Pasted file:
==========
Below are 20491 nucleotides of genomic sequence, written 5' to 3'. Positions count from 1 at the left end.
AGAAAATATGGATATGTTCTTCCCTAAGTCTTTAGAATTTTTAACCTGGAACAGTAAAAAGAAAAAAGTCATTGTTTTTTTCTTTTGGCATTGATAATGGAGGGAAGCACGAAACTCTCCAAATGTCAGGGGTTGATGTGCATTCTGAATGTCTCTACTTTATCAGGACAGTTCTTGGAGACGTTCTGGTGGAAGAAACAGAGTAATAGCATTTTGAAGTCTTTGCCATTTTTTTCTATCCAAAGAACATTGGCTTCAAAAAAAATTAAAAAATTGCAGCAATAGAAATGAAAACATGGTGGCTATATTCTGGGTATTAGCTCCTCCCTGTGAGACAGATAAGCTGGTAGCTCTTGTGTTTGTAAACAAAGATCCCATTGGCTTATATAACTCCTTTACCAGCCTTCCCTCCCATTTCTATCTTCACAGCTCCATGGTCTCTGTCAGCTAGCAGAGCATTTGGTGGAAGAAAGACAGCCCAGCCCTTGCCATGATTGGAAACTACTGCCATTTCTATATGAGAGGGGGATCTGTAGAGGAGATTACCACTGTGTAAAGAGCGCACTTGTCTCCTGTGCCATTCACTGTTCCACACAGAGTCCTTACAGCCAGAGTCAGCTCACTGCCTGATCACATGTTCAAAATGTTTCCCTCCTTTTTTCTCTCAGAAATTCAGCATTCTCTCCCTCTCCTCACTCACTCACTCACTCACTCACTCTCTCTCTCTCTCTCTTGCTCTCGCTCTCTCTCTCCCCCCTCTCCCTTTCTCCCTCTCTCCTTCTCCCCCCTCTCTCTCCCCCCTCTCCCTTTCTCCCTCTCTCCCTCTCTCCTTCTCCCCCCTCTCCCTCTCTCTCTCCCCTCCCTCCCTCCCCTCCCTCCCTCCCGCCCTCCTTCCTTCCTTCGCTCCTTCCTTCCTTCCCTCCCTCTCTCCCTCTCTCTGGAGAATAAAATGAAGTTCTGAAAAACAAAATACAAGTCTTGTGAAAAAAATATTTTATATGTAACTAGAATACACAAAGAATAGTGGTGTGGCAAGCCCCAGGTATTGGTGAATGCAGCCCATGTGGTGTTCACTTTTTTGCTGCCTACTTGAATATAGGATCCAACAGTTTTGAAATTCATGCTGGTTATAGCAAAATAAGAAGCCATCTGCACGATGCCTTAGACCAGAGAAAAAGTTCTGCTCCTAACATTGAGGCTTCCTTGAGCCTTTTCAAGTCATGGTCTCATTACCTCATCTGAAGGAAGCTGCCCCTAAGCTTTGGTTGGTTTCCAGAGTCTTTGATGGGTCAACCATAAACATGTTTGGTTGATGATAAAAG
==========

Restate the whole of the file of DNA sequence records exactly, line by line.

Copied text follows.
Below are 20491 nucleotides of genomic sequence, written 5' to 3'. Positions count from 1 at the left end.
AGAAAATATGGATATGTTCTTCCCTAAGTCTTTAGAATTTTTAACCTGGAACAGTAAAAAGAAAAAAGTCATTGTTTTTTTCTTTTGGCATTGATAATGGAGGGAAGCACGAAACTCTCCAAATGTCAGGGGTTGATGTGCATTCTGAATGTCTCTACTTTATCAGGACAGTTCTTGGAGACGTTCTGGTGGAAGAAACAGAGTAATAGCATTTTGAAGTCTTTGCCATTTTTTTCTATCCAAAGAACATTGGCTTCAAAAAAAATTAAAAAATTGCAGCAATAGAAATGAAAACATGGTGGCTATATTCTGGGTATTAGCTCCTCCCTGTGAGACAGATAAGCTGGTAGCTCTTGTGTTTGTAAACAAAGATCCCATTGGCTTATATAACTCCTTTACCAGCCTTCCCTCCCATTTCTATCTTCACAGCTCCATGGTCTCTGTCAGCTAGCAGAGCATTTGGTGGAAGAAAGACAGCCCAGCCCTTGCCATGATTGGAAACTACTGCCATTTCTATATGAGAGGGGGATCTGTAGAGGAGATTACCACTGTGTAAAGAGCGCACTTGTCTCCTGTGCCATTCACTGTTCCACACAGAGTCCTTACAGCCAGAGTCAGCTCACTGCCTGATCACATGTTCAAAATGTTTCCCTCCTTTTTTCTCTCAGAAATTCAGCATTCTCTCCCTCTCCTCACTCACTCACTCACTCACTCACTCTCTCTCTCTCTCTCTTGCTCTCGCTCTCTCTCTCCCCCCTCTCCCTTTCTCCCTCTCTCCTTCTCCCCCCTCTCTCTCCCCCCTCTCCCTTTCTCCCTCTCTCCCTCTCTCCTTCTCCCCCCTCTCCCTCTCTCTCTCCCCTCCCTCCCTCCCCTCCCTCCCTCCCGCCCTCCTTCCTTCCTTCGCTCCTTCCTTCCTTCCCTCCCTCTCTCCCTCTCTCTGGAGAATAAAATGAAGTTCTGAAAAACAAAATACAAGTCTTGTGAAAAAAATATTTTATATGTAACTAGAATACACAAAGAATAGTGGTGTGGCAAGCCCCAGGTATTGGTGAATGCAGCCCATGTGGTGTTCACTTTTTTGCTGCCTACTTGAATATAGGATCCAACAGTTTTGAAATTCATGCTGGTTATAGCAAAATAAGAAGCCATCTGCACGATGCCTTAGACCAGAGAAAAAGTTCTGCTCCTAACATTGAGGCTTCCTTGAGCCTTTTCAAGTCATGGTCTCATTACCTCATCTGAAGGAAGCTGCCCCTAAGCTTTGGTTGGTTTCCAGAGTCTTTGATGGGTCAACCATAAACATGTTTGGTTGATGATAAAAG